Regarding other aspects of the conference?
1) I won’t get into the rebranding – if you want to read more about ASTD becoming ATD – Association for Talent Development, I suggest you read this well-crafted and clear minded post by David Kelly – What’s In A Name, Plenty. I couldn’t have said it better. So I won’t.
2) I am taking the time to sort through my twitterfeed there is a lot of good stuff out there under the #ASTD2014 tag, and I’ll share them via the Learning Rebels FB page. Here. Not to mention a number of great pictures.
3) Sort the collection of business cards I acquired, find those people on LinkedIn & twitter and connect. This is a critical step to building your network and keeping connections alive.
Lastly, I wanted to share with you perspectives from some of the different people I know and respect, all of whom had different goals for the conference. I thought it would be interesting to read about how they were going to approach coming off of the high of being in a buzzing, highly charged atmosphere such as ASTD ICE 2014 and discover what their “What now?” looks like. Stand by as each day this week, I’ll post a different point of view. First up:
Valerie Noll. You can find Valerie on twitter @imagiRaven. I hope you can feel her excitement. Being around Valerie is like being in a bubble of positivity. You can’t help but have a positive outlook and mindset after you have shared a few minutes with her. I find her story below to be a great example of how, in a flash, the best laid plans can change – for the better. When you are at a conference such as this, keep your eyes opened and listen to your gut.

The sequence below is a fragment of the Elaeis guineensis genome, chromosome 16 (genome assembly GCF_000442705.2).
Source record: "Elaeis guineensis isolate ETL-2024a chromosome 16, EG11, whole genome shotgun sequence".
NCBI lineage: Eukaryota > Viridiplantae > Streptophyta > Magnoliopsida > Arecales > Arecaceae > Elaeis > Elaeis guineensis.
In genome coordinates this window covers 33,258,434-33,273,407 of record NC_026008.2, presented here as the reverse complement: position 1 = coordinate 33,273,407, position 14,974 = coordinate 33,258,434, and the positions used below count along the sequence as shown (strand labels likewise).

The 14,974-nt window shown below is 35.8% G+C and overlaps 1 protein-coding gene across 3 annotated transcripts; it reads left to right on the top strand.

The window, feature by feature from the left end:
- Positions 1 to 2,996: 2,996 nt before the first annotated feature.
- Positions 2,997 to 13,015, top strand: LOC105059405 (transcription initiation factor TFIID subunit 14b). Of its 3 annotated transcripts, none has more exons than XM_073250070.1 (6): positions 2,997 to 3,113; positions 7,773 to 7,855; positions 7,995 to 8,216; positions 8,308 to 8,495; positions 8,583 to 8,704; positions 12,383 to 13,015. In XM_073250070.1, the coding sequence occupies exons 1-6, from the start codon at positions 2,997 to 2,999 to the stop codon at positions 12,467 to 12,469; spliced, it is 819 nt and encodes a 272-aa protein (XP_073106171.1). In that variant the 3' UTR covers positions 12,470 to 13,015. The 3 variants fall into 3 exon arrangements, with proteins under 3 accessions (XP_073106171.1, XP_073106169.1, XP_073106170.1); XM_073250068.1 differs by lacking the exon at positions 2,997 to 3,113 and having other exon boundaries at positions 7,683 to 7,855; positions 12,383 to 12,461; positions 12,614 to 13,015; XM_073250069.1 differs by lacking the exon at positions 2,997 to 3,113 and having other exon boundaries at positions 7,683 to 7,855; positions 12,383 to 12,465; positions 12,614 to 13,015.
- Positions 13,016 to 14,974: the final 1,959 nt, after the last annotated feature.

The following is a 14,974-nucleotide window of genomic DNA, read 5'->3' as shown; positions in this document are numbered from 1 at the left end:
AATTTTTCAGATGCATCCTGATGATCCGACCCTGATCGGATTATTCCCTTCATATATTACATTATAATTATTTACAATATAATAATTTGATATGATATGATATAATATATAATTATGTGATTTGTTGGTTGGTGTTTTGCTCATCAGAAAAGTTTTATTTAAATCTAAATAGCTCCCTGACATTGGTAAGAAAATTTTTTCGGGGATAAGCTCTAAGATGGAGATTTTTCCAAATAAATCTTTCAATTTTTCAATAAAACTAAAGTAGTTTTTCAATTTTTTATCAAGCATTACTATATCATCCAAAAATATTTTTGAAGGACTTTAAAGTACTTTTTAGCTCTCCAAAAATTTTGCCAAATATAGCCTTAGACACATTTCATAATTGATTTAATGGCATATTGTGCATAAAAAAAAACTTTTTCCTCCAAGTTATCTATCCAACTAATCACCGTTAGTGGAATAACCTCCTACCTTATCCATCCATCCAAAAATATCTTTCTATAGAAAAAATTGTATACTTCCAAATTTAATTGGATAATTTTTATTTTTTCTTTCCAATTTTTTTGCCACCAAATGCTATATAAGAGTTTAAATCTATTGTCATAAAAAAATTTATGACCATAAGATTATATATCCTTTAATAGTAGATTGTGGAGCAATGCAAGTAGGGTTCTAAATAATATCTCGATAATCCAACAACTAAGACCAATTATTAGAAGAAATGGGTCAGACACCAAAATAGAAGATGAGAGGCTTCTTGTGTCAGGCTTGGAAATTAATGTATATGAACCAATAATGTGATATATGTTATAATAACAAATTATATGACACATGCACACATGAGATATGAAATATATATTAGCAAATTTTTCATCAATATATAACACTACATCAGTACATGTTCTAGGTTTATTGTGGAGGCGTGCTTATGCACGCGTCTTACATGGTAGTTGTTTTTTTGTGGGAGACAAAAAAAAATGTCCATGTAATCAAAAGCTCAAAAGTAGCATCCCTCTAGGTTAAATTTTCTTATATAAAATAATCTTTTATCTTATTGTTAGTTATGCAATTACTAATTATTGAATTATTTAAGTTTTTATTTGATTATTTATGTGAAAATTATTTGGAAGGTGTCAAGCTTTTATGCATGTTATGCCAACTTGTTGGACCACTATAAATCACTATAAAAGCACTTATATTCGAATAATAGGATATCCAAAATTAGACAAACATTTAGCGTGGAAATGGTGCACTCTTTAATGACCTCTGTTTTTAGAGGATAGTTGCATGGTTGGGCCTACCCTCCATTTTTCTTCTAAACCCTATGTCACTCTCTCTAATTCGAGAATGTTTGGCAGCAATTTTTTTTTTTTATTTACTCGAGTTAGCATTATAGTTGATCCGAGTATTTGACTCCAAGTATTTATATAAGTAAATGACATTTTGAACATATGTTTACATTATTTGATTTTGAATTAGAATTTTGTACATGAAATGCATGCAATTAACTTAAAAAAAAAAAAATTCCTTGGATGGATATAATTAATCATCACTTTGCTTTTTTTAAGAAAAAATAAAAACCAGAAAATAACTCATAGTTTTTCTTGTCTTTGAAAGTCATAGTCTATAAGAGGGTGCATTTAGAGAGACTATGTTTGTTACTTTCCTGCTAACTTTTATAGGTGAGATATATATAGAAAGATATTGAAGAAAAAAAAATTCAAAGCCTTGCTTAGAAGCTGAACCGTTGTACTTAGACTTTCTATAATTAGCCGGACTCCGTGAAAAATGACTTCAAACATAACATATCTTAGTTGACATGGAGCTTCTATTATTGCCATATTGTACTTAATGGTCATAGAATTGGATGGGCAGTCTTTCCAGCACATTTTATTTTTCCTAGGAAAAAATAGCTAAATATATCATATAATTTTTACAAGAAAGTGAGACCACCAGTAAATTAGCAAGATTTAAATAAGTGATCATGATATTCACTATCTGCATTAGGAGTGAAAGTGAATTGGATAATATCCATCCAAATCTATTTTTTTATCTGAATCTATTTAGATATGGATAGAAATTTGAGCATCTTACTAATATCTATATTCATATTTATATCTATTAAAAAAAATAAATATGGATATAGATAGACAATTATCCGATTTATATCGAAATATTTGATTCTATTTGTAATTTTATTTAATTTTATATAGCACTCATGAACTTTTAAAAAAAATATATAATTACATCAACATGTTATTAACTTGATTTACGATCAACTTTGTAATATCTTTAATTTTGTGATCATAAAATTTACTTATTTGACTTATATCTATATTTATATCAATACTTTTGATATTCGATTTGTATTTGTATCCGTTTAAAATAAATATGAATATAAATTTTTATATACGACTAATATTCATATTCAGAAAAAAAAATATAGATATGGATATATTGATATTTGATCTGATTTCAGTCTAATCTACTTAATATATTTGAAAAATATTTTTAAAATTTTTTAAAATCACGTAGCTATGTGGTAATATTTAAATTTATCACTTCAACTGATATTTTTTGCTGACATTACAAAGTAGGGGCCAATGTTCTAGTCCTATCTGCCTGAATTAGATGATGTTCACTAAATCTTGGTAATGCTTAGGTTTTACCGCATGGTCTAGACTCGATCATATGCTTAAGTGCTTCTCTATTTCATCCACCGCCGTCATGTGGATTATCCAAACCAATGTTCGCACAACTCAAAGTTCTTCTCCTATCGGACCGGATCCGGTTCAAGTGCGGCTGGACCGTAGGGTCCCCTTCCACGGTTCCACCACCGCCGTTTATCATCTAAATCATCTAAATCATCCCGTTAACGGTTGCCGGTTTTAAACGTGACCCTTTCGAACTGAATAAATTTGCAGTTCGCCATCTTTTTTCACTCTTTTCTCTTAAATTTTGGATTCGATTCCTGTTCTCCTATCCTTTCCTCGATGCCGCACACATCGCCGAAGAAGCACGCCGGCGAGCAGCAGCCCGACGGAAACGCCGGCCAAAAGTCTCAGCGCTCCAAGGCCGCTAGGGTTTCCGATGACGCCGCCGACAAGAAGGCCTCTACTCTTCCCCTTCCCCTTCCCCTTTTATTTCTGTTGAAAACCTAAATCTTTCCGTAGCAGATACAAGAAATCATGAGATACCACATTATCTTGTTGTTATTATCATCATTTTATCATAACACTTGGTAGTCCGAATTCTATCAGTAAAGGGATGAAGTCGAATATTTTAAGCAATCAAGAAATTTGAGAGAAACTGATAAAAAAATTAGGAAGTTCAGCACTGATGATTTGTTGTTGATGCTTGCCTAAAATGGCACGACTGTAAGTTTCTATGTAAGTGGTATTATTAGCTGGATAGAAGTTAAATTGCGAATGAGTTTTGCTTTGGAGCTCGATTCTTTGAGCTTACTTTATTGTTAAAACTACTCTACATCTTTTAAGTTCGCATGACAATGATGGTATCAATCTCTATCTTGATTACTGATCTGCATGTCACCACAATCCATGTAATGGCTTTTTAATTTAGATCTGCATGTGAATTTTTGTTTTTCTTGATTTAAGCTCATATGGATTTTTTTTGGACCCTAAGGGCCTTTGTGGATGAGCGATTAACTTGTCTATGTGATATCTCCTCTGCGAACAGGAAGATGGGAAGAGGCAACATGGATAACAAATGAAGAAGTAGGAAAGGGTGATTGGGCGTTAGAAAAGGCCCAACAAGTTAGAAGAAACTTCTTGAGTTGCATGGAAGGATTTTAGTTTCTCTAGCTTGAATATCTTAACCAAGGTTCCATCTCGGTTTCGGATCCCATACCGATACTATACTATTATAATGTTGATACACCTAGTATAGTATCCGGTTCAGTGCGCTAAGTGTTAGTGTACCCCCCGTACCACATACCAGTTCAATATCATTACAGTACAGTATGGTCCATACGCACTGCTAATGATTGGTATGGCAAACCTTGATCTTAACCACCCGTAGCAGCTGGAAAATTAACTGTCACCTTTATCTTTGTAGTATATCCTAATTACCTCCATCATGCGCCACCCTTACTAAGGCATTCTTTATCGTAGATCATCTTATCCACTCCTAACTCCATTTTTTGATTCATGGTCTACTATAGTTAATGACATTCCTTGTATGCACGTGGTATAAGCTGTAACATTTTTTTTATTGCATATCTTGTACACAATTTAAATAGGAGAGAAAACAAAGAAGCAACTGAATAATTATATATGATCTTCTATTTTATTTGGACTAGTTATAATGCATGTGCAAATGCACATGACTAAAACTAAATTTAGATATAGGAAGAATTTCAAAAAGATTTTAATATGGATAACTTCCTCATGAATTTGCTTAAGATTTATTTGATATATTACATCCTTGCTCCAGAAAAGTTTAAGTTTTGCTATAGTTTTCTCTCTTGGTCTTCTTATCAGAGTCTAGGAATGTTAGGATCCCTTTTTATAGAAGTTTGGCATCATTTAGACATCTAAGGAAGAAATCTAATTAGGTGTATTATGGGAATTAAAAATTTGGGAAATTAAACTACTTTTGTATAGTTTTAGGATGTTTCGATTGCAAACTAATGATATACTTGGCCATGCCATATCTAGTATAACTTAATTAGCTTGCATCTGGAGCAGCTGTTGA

Here is her story.
I saved for a year to attend ASTD ICE in 2014. That is how important it was to me to attend. And it was worth every single cent.
My original goals were professional development, connecting with friends, and meeting new people. As an Instructional Designer, I hoped to gain new ideas to apply in my work, as well as determine a course to grow my eLearning skills and portfolio. I’m also exploring curation and coaching, so I planned to attend sessions on those topics (that is if I couldn’t find a learning design session I wanted to attend). I’ve never been sure “what I want to be when I grow up.” Well into my 40’s, it seems I should make up my mind, so that was in the back of my mind as I prepared for the conference.
By Sunday evening, my goals were starting to shift. I arrived at the Ole Dominion Brewhouse in time to watch the running of the Kentucky Derby. From that moment on, I found myself in the right place at the right time for the rest of the conference.